directly or shared) for business strategy, such as dening
and launching new products and services.
Close to three-quarters (74%) have a responsibility for data
and technology, business growth (i.e., revenue and prot
contribution), and customer experience (see Figure 1).
Source: Capgemini Research Institute, CMO survey, MarchApril 2021, N=224 chief marketing ocers.
The CMO mandate has expanded
beyond traditional brand-building
DATA ENABLES

ITS POTENTIAL AS A

Percentage of CMOs who say they are currently responsible for the following functions/competencies
28%
33%
27%
55%
63%
41%
41%
49%
35%
30%
Customer experience
Data and technology
Business growth
Business strategy
Brand-building
Direct responsibility and accountability (i.e., decision-making power, budgetary control)
Shared responsibility and accountability with another business unit/department
Figure 1. The CMO remit has broadened to become more holistic
5
The CMO is involved in business strategy and business-
model innovation: The vast majority (90%) of CMOs now
have some level of responsibility for business strategy and its
tactical execution:
63% of CMOs are directly responsible for dening and
conceptualizing new products and services, with another
29% sharing responsibilities.
59% say they are responsible for building/launching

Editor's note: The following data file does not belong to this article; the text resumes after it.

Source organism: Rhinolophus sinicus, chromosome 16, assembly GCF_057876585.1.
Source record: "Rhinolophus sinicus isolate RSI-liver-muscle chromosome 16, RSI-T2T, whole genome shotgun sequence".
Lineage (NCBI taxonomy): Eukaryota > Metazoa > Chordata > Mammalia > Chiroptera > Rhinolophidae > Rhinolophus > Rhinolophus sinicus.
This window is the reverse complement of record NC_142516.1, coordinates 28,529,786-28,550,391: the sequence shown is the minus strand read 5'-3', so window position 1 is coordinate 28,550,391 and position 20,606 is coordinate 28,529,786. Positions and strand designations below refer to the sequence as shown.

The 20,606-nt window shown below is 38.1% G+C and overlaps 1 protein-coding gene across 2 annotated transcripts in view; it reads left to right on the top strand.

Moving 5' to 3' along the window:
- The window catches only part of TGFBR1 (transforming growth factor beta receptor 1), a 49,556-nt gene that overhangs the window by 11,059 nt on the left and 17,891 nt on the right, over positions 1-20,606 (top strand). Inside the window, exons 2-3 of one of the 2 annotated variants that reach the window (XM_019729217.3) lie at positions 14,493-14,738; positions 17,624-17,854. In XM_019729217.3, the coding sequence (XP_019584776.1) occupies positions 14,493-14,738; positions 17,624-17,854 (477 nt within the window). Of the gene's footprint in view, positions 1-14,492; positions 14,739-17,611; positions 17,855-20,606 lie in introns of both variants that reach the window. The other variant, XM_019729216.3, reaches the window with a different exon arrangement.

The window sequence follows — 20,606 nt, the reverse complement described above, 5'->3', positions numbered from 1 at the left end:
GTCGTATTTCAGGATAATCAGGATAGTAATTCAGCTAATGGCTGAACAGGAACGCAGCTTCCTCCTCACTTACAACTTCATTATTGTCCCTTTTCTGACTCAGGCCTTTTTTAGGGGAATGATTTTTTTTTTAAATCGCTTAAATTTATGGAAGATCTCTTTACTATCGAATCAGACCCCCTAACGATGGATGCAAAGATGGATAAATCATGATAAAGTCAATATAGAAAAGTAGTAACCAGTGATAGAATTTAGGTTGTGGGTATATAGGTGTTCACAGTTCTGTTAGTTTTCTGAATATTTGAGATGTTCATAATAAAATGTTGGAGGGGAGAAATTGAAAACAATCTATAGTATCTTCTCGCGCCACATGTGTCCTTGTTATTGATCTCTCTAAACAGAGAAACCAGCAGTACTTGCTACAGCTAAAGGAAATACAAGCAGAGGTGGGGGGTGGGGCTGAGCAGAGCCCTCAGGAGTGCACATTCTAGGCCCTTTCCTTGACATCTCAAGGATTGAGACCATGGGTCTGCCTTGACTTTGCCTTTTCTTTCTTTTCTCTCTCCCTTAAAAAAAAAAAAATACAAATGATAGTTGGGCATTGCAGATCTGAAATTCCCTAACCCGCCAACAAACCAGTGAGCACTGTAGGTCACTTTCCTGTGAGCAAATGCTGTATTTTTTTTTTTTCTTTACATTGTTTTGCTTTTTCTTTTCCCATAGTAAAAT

new products and services and 31% say they share
responsibilities.
43% have pricing new products and services within their
mandate and 44% share responsibilities.
Data and technology responsibilities are widespread:
Nearly three-quarters of CMOs say they have some level of
responsibility for data and technology:
36% of CMOs say they are directly responsible for
overseeing marketing technologies such as customer
relationship management (CRM) tools or marketing-
automation platforms and 45% share responsibilities.
33% say they manage customer data, with another 40%
sharing responsibility.
29% manage marketing analytics used for identifying
patterns or tracking performance within their mandates
and 38% share responsibilities.
Sharon Driscoll, CMO for global markets at IBM, elaborates on
how data has transformed her responsibilities:
Signifcant’ would describe how my responsibilities as CMO have
evolved over the past few years. The use of data has enabled
us to become real-time stewards and activators of our brand,
as opposed to being passive observers of our brand. The ability
to come to the table with knowledge that our developers and
R&D teams, for example, didn’t have, is a game-changer for us.